Mrs. Grayson shook, unable to meet Cicely’s eyes. “Oh, Christ, Margaret! Shape up, for god’s sake! Yes, Cicely, I’m afraid he is. Ever since Margaret here got the bright idea to check out all those old Dr. Spock books to potty train young Belamy, it’s been a disaster. Now our son wants to crap everywhere. Most times you can get him to come in and…”

Cicely slid the door closed slowly, the raspy sound of Mr. Grayson’s voice dying in the solid oak.

--circus boy


Cicely waited for the first knock, then opened the door.

"Hello, hello," she said. "It's so lovely to finally meet you."

"Likewise," the man said. "I'm Ben. This is my wife Danielle. And this is our Jacob."

The boy looked up at his name, and Cicely offered her hand.

"It's very nice to meet you Jacob," she said. "Jack say hi to Jacob."

[Zoom in on Jacob's face. Then switch to cat's face. Zoom in on his eyes. His GREEN eyes.]

[Cue roaring sound, cut to close up of green HUMAN eyes, slowly zoom out to everyone standing on grassy plain]

Sun: Jack, I think we're lost.

Jack: Meow.

* * * *

"And then we play the title screen."

The man at the far end of the table scratched his head. "So is it like a dream?" he asked.

"No," the writer said,. "It's his second life. He's always been a cat!"

The other man pursed his lips. " We'll stick with the flash forward," he said. "Let's save this for next season."

--merper

Beth said...

The only real issue I have with this opening is clarity.

After reading the first sentence--

Cicely watched out the window as her newest neighbors, the Graysons, paused on the doorstep of their house.

--I immediately pictured them getting ready to enter the house. Other readers may correctly infer that they're actually leaving, but the point is, you've got a fifty-fifty chance that the reader is going to get the wrong mental image, and then will have to correct it. This is annoying any time, but it's particularly bad news in an opening.

It's an easy fix--just put them in motion, walking out the door.

I had the same problem here:

Jack sat on the windowsill in front of Cicely, watching the Graysons with his startlingly blue eyes while she stroked his silky white fur.

Until I reached "silky white fur," I thought Jack was a person. Did another double-take there. Having that happen twice in 150 words is a death knell for my continued involvement.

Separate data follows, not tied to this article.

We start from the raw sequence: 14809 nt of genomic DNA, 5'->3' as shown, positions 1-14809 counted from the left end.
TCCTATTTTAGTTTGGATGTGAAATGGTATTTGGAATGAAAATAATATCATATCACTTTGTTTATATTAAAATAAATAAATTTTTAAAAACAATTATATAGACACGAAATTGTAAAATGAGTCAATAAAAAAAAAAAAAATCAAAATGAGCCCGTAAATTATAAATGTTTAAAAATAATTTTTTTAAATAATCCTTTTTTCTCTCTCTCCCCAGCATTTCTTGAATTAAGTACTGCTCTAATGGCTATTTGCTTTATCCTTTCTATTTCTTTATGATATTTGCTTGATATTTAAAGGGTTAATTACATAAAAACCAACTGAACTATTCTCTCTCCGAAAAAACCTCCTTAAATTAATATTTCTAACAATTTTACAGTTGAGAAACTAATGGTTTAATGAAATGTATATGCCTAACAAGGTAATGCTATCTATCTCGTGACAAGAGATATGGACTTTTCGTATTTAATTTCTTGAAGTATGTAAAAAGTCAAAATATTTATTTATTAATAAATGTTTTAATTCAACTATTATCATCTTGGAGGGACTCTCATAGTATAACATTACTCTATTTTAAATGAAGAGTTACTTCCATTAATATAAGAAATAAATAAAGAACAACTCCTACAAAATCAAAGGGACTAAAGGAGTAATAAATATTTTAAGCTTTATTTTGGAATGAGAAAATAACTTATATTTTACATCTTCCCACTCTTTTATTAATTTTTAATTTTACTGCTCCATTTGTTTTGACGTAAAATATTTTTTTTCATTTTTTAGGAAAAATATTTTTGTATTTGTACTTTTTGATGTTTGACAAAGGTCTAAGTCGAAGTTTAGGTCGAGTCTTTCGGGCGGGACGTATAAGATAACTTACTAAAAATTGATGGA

Otherwise, this opening has a certain intrigue--what's going on with the Graysons? Is Cicely a nice neighbor or an evil neighbor?--and it's not bogged down in backstory or explanations. With the clarity problems fixed, I'd keep reading.

Dave said...

One of my relatives has a neighbor whose kid used to run around naked and crap in the yards (plural). That family has troubles - lots of them. Bipolar, drugs, ADHD, slobbiness, anger and a kid who kept pissing on the hedges.

This opening says so little about Cicely and the Graysons. BTW - is there a Batman reference here?).

I'm guessing that the real revelations in the story happen at Cicely's Tea Party. In which case, this scene is a setup for that. It goes like this:
Scene One: Suburbs - we see a moving van and a family moving in. And since moving is just as tramatic as divorce, marraige or death, well there's lots of inherent drama, angst, happiness, sorrow, despair, discovery and squishy anguish.
Scene Two - strange old neighbor has conversation with tomcat - tell us new heighbors are coming to tea. She might be semile, might be psychic, might be an alien, might be Donna Reed.
Scene Three - Arrival at house, introductions. Names abound and those borig vamily histories - High, we're the Cincinatti Graysons. Hi, We're the Cicely Felicity family with satanic kitty.